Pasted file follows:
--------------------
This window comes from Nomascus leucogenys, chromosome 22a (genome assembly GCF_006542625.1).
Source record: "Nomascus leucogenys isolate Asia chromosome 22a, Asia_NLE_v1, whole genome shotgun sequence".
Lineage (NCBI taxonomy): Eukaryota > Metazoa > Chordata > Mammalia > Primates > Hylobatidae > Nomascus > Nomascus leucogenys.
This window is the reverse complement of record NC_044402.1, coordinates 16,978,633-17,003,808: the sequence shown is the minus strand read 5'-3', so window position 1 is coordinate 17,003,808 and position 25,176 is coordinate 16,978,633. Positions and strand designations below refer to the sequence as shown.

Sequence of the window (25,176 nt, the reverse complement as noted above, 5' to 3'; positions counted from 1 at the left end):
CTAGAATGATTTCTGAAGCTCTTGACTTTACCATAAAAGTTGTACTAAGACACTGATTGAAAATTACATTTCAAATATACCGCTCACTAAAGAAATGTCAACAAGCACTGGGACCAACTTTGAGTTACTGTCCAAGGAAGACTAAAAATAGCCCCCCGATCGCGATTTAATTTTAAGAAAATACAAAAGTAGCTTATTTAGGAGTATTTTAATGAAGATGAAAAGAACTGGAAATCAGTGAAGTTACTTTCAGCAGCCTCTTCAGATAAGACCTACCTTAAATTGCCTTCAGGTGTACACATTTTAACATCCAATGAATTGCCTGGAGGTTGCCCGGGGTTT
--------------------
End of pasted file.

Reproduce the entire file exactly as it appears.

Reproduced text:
This window comes from Nomascus leucogenys, chromosome 22a (genome assembly GCF_006542625.1).
Source record: "Nomascus leucogenys isolate Asia chromosome 22a, Asia_NLE_v1, whole genome shotgun sequence".
Lineage (NCBI taxonomy): Eukaryota > Metazoa > Chordata > Mammalia > Primates > Hylobatidae > Nomascus > Nomascus leucogenys.
This window is the reverse complement of record NC_044402.1, coordinates 16,978,633-17,003,808: the sequence shown is the minus strand read 5'-3', so window position 1 is coordinate 17,003,808 and position 25,176 is coordinate 16,978,633. Positions and strand designations below refer to the sequence as shown.

Sequence of the window (25,176 nt, the reverse complement as noted above, 5' to 3'; positions counted from 1 at the left end):
CTAGAATGATTTCTGAAGCTCTTGACTTTACCATAAAAGTTGTACTAAGACACTGATTGAAAATTACATTTCAAATATACCGCTCACTAAAGAAATGTCAACAAGCACTGGGACCAACTTTGAGTTACTGTCCAAGGAAGACTAAAAATAGCCCCCCGATCGCGATTTAATTTTAAGAAAATACAAAAGTAGCTTATTTAGGAGTATTTTAATGAAGATGAAAAGAACTGGAAATCAGTGAAGTTACTTTCAGCAGCCTCTTCAGATAAGACCTACCTTAAATTGCCTTCAGGTGTACACATTTTAACATCCAATGAATTGCCTGGAGGTTGCCCGGGGTTT